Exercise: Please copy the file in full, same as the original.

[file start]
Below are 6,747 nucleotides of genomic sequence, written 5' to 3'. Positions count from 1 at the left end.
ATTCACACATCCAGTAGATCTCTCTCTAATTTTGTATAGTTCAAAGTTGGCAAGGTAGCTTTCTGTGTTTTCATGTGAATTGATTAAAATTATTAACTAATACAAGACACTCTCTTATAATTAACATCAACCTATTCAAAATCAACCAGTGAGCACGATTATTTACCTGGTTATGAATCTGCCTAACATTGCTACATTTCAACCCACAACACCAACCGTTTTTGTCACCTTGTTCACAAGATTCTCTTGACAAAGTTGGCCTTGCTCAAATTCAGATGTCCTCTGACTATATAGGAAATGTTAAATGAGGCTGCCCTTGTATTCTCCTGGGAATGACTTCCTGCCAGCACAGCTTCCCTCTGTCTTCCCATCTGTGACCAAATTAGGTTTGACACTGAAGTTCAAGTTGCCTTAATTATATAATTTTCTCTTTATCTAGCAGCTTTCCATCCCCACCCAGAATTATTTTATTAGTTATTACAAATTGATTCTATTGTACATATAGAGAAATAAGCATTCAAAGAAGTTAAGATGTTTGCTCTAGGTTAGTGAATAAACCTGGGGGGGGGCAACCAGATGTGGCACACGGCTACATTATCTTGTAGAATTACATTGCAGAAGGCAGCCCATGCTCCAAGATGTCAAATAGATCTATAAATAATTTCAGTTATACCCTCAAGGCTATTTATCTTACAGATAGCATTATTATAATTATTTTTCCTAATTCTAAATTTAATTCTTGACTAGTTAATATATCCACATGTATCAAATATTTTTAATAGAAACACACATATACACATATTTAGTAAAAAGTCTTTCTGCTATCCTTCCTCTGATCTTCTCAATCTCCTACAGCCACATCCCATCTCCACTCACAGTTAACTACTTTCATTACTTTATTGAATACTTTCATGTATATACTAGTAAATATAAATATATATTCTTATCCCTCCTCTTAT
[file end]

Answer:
Below are 6,747 nucleotides of genomic sequence, written 5' to 3'. Positions count from 1 at the left end.
ATTCACACATCCAGTAGATCTCTCTCTAATTTTGTATAGTTCAAAGTTGGCAAGGTAGCTTTCTGTGTTTTCATGTGAATTGATTAAAATTATTAACTAATACAAGACACTCTCTTATAATTAACATCAACCTATTCAAAATCAACCAGTGAGCACGATTATTTACCTGGTTATGAATCTGCCTAACATTGCTACATTTCAACCCACAACACCAACCGTTTTTGTCACCTTGTTCACAAGATTCTCTTGACAAAGTTGGCCTTGCTCAAATTCAGATGTCCTCTGACTATATAGGAAATGTTAAATGAGGCTGCCCTTGTATTCTCCTGGGAATGACTTCCTGCCAGCACAGCTTCCCTCTGTCTTCCCATCTGTGACCAAATTAGGTTTGACACTGAAGTTCAAGTTGCCTTAATTATATAATTTTCTCTTTATCTAGCAGCTTTCCATCCCCACCCAGAATTATTTTATTAGTTATTACAAATTGATTCTATTGTACATATAGAGAAATAAGCATTCAAAGAAGTTAAGATGTTTGCTCTAGGTTAGTGAATAAACCTGGGGGGGGGCAACCAGATGTGGCACACGGCTACATTATCTTGTAGAATTACATTGCAGAAGGCAGCCCATGCTCCAAGATGTCAAATAGATCTATAAATAATTTCAGTTATACCCTCAAGGCTATTTATCTTACAGATAGCATTATTATAATTATTTTTCCTAATTCTAAATTTAATTCTTGACTAGTTAATATATCCACATGTATCAAATATTTTTAATAGAAACACACATATACACATATTTAGTAAAAAGTCTTTCTGCTATCCTTCCTCTGATCTTCTCAATCTCCTACAGCCACATCCCATCTCCACTCACAGTTAACTACTTTCATTACTTTATTGAATACTTTCATGTATATACTAGTAAATATAAATATATATTCTTATCCCTCCTCTTAT